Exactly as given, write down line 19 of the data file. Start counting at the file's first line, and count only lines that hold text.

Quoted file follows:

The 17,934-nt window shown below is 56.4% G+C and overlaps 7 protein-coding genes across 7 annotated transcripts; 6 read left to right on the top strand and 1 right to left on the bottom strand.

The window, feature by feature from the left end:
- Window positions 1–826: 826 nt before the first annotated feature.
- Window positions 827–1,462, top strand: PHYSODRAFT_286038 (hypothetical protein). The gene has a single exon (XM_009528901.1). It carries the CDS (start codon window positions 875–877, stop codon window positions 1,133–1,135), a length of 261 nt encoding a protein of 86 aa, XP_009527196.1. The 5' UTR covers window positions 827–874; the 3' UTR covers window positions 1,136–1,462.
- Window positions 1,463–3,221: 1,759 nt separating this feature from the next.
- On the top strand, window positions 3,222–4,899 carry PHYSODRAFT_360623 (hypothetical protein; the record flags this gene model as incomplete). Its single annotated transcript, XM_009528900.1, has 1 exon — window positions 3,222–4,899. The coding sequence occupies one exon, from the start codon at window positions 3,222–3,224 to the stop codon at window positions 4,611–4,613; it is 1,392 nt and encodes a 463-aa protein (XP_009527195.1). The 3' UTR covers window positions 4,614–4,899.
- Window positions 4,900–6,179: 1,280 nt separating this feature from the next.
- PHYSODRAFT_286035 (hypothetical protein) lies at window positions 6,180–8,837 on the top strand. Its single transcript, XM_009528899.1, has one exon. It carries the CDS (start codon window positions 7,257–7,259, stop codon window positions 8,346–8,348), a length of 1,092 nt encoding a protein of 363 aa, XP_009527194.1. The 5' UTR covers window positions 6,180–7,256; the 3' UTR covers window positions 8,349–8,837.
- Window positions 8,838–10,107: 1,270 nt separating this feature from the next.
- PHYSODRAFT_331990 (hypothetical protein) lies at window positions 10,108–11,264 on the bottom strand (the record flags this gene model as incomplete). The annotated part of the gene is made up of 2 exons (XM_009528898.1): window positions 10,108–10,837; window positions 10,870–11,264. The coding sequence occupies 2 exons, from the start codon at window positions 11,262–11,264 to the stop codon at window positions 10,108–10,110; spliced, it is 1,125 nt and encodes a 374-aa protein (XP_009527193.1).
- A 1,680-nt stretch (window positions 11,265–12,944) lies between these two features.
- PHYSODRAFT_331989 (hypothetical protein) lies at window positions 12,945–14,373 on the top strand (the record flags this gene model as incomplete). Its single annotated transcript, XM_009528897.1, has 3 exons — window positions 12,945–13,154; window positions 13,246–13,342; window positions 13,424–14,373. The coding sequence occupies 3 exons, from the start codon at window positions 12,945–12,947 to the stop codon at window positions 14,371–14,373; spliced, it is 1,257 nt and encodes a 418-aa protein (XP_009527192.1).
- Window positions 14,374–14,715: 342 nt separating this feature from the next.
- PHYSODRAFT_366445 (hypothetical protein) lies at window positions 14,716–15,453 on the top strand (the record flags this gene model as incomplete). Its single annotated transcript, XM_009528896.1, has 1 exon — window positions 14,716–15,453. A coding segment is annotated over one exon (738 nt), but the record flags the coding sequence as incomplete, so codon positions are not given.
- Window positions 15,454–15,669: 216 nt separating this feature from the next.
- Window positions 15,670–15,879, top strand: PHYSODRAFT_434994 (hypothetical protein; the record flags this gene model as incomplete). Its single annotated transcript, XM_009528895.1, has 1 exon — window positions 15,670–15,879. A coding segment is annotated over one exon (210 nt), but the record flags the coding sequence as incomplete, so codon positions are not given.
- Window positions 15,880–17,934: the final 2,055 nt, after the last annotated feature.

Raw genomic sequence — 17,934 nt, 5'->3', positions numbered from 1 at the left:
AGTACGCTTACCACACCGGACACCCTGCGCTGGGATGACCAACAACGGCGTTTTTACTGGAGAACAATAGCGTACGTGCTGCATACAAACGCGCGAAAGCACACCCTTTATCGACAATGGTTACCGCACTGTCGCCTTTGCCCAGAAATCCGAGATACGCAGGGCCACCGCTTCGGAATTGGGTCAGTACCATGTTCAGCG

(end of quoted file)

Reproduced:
AGTACGCTTACCACACCGGACACCCTGCGCTGGGATGACCAACAACGGCGTTTTTACTGGAGAACAATAGCGTACGTGCTGCATACAAACGCGCGAAAGCACACCCTTTATCGACAATGGTTACCGCACTGTCGCCTTTGCCCAGAAATCCGAGATACGCAGGGCCACCGCTTCGGAATTGGGTCAGTACCATGTTCAGCG